Comparison of futility monitoring guidelines using completed phase III oncology trials

Qiang Zhang, Boris Freidlin, Edward L Korn, Susan Halabi, Sumithra Mandrekar, James J Dignam
Clinical Trials: Journal of the Society for Clinical Trials 2017, 14 (1): 48-58

BACKGROUND: Futility (inefficacy) interim monitoring is an important component in the conduct of phase III clinical trials, especially in life-threatening diseases. Desirable futility monitoring guidelines allow timely stopping if the new therapy is harmful or if it is unlikely to demonstrate to be sufficiently effective if the trial were to continue to its final analysis. There are a number of analytical approaches that are used to construct futility monitoring boundaries. The most common approaches are based on conditional power, sequential testing of the alternative hypothesis, or sequential confidence intervals. The resulting futility boundaries vary considerably with respect to the level of evidence required for recommending stopping the study.

PURPOSE: We evaluate the performance of commonly used methods using event histories from completed phase III clinical trials of the Radiation Therapy Oncology Group, Cancer and Leukemia Group B, and North Central Cancer Treatment Group.

METHODS: We considered published superiority phase III trials with survival endpoints initiated after 1990. There are 52 studies available for this analysis from different disease sites. Total sample size and maximum number of events (statistical information) for each study were calculated using protocol-specified effect size, type I and type II error rates. In addition to the common futility approaches, we considered a recently proposed linear inefficacy boundary approach with an early harm look followed by several lack-of-efficacy analyses. For each futility approach, interim test statistics were generated for three schedules with different analysis frequency, and early stopping was recommended if the interim result crossed a futility stopping boundary. For trials not demonstrating superiority, the impact of each rule is summarized as savings on sample size, study duration, and information time scales.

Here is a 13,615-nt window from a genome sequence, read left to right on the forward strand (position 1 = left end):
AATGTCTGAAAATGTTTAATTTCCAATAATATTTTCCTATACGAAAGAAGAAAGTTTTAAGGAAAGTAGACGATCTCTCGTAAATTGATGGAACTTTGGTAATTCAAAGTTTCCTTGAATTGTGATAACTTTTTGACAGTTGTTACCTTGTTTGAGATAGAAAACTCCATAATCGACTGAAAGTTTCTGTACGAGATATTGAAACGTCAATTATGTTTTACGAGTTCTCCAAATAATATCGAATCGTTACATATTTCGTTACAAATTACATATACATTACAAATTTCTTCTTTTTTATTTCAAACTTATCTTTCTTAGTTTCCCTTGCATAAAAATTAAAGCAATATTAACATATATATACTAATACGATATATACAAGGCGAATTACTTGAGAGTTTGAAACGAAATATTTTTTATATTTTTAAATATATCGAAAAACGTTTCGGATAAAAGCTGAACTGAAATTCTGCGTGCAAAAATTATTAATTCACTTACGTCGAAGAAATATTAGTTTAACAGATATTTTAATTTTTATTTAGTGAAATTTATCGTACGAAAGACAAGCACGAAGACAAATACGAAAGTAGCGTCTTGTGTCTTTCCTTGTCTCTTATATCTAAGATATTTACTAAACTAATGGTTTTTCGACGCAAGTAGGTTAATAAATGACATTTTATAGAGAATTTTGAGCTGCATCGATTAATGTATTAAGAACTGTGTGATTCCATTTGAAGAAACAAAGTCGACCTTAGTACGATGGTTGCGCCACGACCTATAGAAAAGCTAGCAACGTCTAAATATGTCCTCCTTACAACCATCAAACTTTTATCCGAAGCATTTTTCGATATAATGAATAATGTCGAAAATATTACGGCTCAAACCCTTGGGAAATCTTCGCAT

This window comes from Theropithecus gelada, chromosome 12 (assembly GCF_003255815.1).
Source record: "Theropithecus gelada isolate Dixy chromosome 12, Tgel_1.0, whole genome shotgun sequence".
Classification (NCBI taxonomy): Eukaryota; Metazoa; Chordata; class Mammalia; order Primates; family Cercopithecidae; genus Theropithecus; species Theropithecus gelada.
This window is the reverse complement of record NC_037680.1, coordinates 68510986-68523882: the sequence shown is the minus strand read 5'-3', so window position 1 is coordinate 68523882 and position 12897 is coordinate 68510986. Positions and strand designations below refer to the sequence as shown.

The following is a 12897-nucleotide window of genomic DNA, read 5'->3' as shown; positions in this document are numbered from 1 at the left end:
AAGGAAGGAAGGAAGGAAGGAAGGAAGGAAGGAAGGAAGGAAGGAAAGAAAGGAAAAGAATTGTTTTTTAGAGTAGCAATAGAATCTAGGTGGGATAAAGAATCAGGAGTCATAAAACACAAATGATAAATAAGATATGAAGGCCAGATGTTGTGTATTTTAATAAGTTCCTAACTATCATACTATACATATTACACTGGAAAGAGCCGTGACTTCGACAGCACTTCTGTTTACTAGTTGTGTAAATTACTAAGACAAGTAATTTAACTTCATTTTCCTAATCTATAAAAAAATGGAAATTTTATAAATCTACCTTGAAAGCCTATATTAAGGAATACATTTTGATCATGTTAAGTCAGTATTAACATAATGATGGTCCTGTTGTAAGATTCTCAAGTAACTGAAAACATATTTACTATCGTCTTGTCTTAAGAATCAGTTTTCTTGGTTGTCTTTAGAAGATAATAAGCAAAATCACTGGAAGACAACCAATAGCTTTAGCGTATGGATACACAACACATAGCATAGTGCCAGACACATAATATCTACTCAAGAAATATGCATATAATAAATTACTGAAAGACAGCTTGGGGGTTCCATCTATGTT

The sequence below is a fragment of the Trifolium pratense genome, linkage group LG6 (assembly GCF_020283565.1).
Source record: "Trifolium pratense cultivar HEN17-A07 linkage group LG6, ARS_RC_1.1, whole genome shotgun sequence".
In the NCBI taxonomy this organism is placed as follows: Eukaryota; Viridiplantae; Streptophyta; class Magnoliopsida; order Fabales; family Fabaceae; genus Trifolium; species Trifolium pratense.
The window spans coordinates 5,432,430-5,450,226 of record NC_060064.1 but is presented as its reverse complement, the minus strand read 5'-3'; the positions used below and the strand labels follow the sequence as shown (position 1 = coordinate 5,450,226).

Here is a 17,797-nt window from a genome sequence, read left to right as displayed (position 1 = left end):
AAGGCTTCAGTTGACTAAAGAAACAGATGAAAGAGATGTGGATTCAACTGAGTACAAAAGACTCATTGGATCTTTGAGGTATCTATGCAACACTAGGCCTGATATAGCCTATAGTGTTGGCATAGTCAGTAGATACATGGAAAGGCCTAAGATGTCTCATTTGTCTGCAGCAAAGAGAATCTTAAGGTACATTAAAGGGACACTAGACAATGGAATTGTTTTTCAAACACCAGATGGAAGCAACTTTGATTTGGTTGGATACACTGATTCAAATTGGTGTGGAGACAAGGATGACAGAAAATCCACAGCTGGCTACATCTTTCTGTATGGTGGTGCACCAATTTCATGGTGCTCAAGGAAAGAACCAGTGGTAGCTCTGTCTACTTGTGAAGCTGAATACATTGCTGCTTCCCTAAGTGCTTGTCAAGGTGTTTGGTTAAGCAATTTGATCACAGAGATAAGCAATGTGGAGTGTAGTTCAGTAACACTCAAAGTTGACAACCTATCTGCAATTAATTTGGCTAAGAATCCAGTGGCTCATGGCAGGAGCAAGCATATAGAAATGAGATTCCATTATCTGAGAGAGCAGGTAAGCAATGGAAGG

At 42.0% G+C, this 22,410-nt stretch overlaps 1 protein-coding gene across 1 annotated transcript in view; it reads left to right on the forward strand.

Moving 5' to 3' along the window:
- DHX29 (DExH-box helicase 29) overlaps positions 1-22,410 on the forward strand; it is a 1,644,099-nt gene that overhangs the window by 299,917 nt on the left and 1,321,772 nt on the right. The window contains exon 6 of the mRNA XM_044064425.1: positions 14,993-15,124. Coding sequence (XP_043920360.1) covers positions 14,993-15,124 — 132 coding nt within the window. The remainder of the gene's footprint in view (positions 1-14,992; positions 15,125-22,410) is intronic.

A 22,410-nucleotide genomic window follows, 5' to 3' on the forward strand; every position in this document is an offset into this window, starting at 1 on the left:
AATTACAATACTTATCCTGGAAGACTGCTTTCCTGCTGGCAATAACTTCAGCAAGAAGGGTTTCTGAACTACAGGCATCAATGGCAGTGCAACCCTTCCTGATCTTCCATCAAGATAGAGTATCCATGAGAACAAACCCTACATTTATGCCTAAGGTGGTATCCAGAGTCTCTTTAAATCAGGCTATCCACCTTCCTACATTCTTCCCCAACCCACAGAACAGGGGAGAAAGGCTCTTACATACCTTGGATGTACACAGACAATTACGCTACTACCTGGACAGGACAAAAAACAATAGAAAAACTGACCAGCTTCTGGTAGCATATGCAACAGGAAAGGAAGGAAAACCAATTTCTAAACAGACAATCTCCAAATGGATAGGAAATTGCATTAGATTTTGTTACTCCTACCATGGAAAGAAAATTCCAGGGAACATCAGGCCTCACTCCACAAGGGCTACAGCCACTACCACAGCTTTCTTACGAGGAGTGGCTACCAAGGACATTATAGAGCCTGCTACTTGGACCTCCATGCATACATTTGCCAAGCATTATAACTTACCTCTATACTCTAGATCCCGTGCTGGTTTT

RESULTS: For negative studies, our results show that the futility approaches based on testing the alternative hypothesis and repeated confidence interval rules yielded less savings (compared to the other two rules). These boundaries are too conservative, especially during the first half of the study (<50% of information). The conditional power rules are too aggressive during the second half of the study (>50% of information) and may stop a trial even when there is a clinically meaningful treatment effect. The linear inefficacy boundary with three or more interim analyses provided the best results. For positive studies, we demonstrated that none of the futility rules would have stopped the trials.

CONCLUSION: The linear inefficacy boundary futility approach is attractive from statistical, clinical, and logistical standpoints in clinical trials evaluating new anti-cancer agents.

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